Think Wood surveyed 775 U.S. developers, architects, contractors and industry experts to hear their predictions for the top trends in timber construction this year and to understand how the market has shifted in response to the COVID-19 pandemic.
Beyond the construction delays, labor challenges and related economic impacts of 2020, survey participants predict the repercussions of the global pandemic will persist in 2021, primarily impacting projects already in progress. The effects span construction schedules, budgets and emerging post-pandemic design principles. Ramifications for planned projects remain to be seen.
Addressing Climate Change
Trend Forecast Survey respondents predicted low or zero carbon, and green building as the top trending topic of 2021, driven in large part by industry, government and individual firm energy and carbon reduction targets. Despite the COVID-19 pandemic, the nonresidential green buildings market reached approx. $80 billion in 2020 and is expected to reach $103 billion by 2023.
As of December 2020, WoodWorks reported 1,060 mass timber projects had been constructed or were in design in all 50 United States, and a new report projects that the number of mass timber buildings could double every two years. Changes passed for the 2021 code cycle allow mass timber buildings to be constructed 8 to 18 stories tall, signaling potential increases in overall mass timber construction in new market sectors as well as in higher-density projects.
Prefabrication and Modular
Prefabricated and modular buildings are at the forefront of innovative construction techniques, coming in as the third most anticipated 2021 trend from survey respondents. The building industry is now embracing digital tools like 3D modeling, building information modeling (BIM) and computer numeric control (CNC) machines, making prefabrication and modular construction more common. Modular construction can speed up construction by as much as 50% and cut costs by 20%, according to a 2019 report by McKinsey & Company. It also has the added benefit of being a low-carbon alternative.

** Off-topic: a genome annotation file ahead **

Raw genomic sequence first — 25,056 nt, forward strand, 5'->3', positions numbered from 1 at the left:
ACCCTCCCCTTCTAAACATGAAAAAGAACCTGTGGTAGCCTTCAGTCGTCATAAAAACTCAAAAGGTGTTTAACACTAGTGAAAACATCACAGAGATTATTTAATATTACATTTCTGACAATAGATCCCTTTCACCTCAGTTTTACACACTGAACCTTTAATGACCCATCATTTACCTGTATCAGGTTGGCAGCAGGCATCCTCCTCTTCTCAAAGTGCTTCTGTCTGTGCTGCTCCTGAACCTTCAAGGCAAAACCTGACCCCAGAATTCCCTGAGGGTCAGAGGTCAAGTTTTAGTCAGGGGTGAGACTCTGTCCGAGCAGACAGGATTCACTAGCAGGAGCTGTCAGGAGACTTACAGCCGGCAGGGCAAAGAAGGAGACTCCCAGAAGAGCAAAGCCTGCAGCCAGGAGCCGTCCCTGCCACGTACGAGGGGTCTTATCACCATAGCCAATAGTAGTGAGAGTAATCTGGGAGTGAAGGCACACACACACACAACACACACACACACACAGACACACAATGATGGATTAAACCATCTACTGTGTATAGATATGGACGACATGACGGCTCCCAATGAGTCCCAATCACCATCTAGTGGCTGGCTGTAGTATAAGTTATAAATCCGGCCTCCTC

Building on the advantages of wood in the built environment, survey respondents predict that hybrid construction will be a major trend in 2021, both in terms of materials and construction techniques. Hybrid building, using structures that incorporate several types of structural materials, may boost digitalisation, enhance sustainability and help control budgets. Hybridtimber construction combines wood with materials such as steel and concrete to deliver a wide range of structural solutions. (Mass timber products often used in hybrid structures include CLT, Glulam and Laminated Veneer Lumber.)
According to Harvard University’s State of the Nation’s Housing 2020 report, affordable housing conditions worsened for many in 2020. Even before the pandemic-induced downturn, 37.1 million households (30.2%) spent more than 30% of their incomes on housing in 2019. Timber plays an important role in affordable housing by improving access to economical, comfortable, and sustainable living spaces. Building techniques such as urban infills, adaptive reuseand overbuilds are increasingly becoming a popular development approach to address densification. Adding stories to existing buildings is more feasible with timber because of its lighter weight. Multi-family housing starts increased in 2020, reaching a 30-year high of 426,000 units in the 1Q and wood framing is used in more than 80% of multi-family buildings.